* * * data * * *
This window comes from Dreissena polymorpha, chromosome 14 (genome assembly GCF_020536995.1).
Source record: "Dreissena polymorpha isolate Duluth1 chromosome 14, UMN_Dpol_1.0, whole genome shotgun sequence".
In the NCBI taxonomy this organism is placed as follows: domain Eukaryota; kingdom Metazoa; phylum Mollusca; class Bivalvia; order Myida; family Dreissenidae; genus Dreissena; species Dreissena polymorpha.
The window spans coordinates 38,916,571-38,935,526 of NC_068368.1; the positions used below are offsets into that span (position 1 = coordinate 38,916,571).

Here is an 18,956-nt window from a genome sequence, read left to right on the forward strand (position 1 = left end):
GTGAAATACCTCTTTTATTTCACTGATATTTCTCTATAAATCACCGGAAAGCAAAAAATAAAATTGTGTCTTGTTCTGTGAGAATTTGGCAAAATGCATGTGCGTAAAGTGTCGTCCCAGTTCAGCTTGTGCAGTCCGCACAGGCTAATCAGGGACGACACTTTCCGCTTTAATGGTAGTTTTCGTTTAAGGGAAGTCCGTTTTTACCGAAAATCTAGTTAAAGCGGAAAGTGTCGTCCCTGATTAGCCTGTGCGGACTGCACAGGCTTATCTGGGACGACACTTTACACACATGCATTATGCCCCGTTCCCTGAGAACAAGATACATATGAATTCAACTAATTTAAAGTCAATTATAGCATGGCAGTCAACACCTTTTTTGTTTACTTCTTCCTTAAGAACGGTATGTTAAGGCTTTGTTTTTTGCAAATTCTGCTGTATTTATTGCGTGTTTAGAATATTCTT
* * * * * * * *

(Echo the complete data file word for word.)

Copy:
This window comes from Dreissena polymorpha, chromosome 14 (genome assembly GCF_020536995.1).
Source record: "Dreissena polymorpha isolate Duluth1 chromosome 14, UMN_Dpol_1.0, whole genome shotgun sequence".
In the NCBI taxonomy this organism is placed as follows: domain Eukaryota; kingdom Metazoa; phylum Mollusca; class Bivalvia; order Myida; family Dreissenidae; genus Dreissena; species Dreissena polymorpha.
The window spans coordinates 38,916,571-38,935,526 of NC_068368.1; the positions used below are offsets into that span (position 1 = coordinate 38,916,571).

Here is an 18,956-nt window from a genome sequence, read left to right on the forward strand (position 1 = left end):
GTGAAATACCTCTTTTATTTCACTGATATTTCTCTATAAATCACCGGAAAGCAAAAAATAAAATTGTGTCTTGTTCTGTGAGAATTTGGCAAAATGCATGTGCGTAAAGTGTCGTCCCAGTTCAGCTTGTGCAGTCCGCACAGGCTAATCAGGGACGACACTTTCCGCTTTAATGGTAGTTTTCGTTTAAGGGAAGTCCGTTTTTACCGAAAATCTAGTTAAAGCGGAAAGTGTCGTCCCTGATTAGCCTGTGCGGACTGCACAGGCTTATCTGGGACGACACTTTACACACATGCATTATGCCCCGTTCCCTGAGAACAAGATACATATGAATTCAACTAATTTAAAGTCAATTATAGCATGGCAGTCAACACCTTTTTTGTTTACTTCTTCCTTAAGAACGGTATGTTAAGGCTTTGTTTTTTGCAAATTCTGCTGTATTTATTGCGTGTTTAGAATATTCTT